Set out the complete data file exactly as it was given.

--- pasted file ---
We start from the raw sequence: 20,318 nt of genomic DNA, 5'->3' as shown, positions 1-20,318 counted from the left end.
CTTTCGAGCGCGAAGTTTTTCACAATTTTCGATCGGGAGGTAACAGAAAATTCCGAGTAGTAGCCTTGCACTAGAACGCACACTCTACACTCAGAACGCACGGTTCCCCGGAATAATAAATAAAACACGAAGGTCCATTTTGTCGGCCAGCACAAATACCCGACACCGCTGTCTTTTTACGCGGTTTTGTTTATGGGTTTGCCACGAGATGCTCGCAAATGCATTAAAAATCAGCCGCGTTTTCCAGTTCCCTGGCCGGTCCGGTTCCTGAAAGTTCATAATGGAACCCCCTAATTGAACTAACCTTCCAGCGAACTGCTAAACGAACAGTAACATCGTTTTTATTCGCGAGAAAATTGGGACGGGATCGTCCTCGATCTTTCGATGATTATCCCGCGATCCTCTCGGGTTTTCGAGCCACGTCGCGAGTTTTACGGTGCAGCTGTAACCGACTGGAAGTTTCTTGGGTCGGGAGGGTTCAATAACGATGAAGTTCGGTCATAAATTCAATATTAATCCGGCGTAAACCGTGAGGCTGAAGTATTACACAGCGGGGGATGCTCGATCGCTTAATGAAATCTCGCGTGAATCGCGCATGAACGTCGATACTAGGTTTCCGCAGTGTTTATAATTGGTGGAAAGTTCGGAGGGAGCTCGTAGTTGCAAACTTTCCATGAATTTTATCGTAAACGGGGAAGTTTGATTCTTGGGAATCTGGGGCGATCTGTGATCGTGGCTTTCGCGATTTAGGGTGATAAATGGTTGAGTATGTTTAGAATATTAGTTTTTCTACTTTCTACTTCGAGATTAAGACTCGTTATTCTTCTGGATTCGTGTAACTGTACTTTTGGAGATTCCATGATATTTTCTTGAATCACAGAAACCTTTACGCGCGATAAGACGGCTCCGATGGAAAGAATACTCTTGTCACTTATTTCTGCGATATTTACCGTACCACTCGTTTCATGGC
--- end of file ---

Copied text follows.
We start from the raw sequence: 20,318 nt of genomic DNA, 5'->3' as shown, positions 1-20,318 counted from the left end.
CTTTCGAGCGCGAAGTTTTTCACAATTTTCGATCGGGAGGTAACAGAAAATTCCGAGTAGTAGCCTTGCACTAGAACGCACACTCTACACTCAGAACGCACGGTTCCCCGGAATAATAAATAAAACACGAAGGTCCATTTTGTCGGCCAGCACAAATACCCGACACCGCTGTCTTTTTACGCGGTTTTGTTTATGGGTTTGCCACGAGATGCTCGCAAATGCATTAAAAATCAGCCGCGTTTTCCAGTTCCCTGGCCGGTCCGGTTCCTGAAAGTTCATAATGGAACCCCCTAATTGAACTAACCTTCCAGCGAACTGCTAAACGAACAGTAACATCGTTTTTATTCGCGAGAAAATTGGGACGGGATCGTCCTCGATCTTTCGATGATTATCCCGCGATCCTCTCGGGTTTTCGAGCCACGTCGCGAGTTTTACGGTGCAGCTGTAACCGACTGGAAGTTTCTTGGGTCGGGAGGGTTCAATAACGATGAAGTTCGGTCATAAATTCAATATTAATCCGGCGTAAACCGTGAGGCTGAAGTATTACACAGCGGGGGATGCTCGATCGCTTAATGAAATCTCGCGTGAATCGCGCATGAACGTCGATACTAGGTTTCCGCAGTGTTTATAATTGGTGGAAAGTTCGGAGGGAGCTCGTAGTTGCAAACTTTCCATGAATTTTATCGTAAACGGGGAAGTTTGATTCTTGGGAATCTGGGGCGATCTGTGATCGTGGCTTTCGCGATTTAGGGTGATAAATGGTTGAGTATGTTTAGAATATTAGTTTTTCTACTTTCTACTTCGAGATTAAGACTCGTTATTCTTCTGGATTCGTGTAACTGTACTTTTGGAGATTCCATGATATTTTCTTGAATCACAGAAACCTTTACGCGCGATAAGACGGCTCCGATGGAAAGAATACTCTTGTCACTTATTTCTGCGATATTTACCGTACCACTCGTTTCATGGC